Half an hour or so later, Sue and Mike get to the party and I’m standing on a sofa drinking a beer wearing this huge fake fur coat. Sue sees me and starts laughing. “Look at you!,” she says. “You look like a pimp!”
[Side story: At one point, my friend who worked on the Hill was complaining about how he felt like people didn’t take him seriously. I was telling Sue this and Sue said, “Wait, he doesn’t think people take him seriously? Here’s an idea. Maybe he should stop running around wearing a toga and a pith helmet. Maybe that would help.”]
I moved from DC to Durham in spring 1998. My 10-year college reunion was the following year, and instead of doing the official reunion activity on Saturday night I had a party at my apartment for my friends and whoever else wanted to come.
My dress-up friends came to the party, in full dress-up regalia.
I was complimenting one of them on his outfit and he told me they had gone to Thrift World for the new duds. He quoted the slogan: The store you deserve.
Then he said, “I always thought that was kind of harsh.”
That made me laugh, and forever after, whenever someone would mention Thrift World, the store you deserve, I would think of my friend’s comment.
After the recent election, that phrase came to mind.
I feel like we have ended up with the president we deserve.
We have a country where our leaders act as if the sole purpose of education is to enable people to get a job, as if there were no difference between a university and a trade school. Critical thinking skills? Who needs those.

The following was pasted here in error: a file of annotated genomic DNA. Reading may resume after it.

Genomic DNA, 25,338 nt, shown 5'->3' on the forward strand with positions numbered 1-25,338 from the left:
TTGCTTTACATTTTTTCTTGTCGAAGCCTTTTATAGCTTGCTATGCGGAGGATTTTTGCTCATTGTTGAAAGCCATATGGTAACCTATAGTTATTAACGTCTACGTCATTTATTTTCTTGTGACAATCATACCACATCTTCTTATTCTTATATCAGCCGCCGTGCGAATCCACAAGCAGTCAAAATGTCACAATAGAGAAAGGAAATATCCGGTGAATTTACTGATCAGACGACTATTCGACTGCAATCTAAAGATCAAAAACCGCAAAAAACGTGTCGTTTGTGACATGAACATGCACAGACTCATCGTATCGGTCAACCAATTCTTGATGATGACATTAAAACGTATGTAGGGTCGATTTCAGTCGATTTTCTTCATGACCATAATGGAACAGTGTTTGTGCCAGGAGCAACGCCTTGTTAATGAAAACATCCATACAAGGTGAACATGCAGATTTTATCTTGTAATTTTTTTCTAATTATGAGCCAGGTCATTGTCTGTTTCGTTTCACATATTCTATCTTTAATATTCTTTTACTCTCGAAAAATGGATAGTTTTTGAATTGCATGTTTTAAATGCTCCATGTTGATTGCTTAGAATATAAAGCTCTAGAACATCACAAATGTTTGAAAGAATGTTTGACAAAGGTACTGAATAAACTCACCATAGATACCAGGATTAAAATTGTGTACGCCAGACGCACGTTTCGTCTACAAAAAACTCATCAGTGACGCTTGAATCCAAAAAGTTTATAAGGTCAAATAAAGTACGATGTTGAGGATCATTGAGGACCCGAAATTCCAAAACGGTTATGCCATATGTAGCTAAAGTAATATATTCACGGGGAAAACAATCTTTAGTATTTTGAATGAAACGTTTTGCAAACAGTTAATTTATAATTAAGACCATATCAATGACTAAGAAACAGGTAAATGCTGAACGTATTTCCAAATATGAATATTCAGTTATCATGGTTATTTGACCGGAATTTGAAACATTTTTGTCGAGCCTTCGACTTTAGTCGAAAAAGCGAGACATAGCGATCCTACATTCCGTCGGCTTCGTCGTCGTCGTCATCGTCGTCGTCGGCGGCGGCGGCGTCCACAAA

We have an educational system that is very good for high achievers — our top performing students do as well as kids from any other country, we have the best university system in the world, students from everywhere want to come here to study — but that often leaves average or below average students behind (especially those with low incomes, who aren’t able to supplement their education with enriching extracurricular activities). This dynamic has contributed to income inequality — wealthy educated people (and their kids) do better and better while the less educated (and their kids) fall further and further behind.
We have more free time than ever, but what do with it? We watch movies and binge watch television shows. We watch sports (and bet on sports, and participate in fantasy sports leagues). We spend hours on Facebook. We play World of Warcraft/Candy Crush/Angry Birds/Pokemon Go.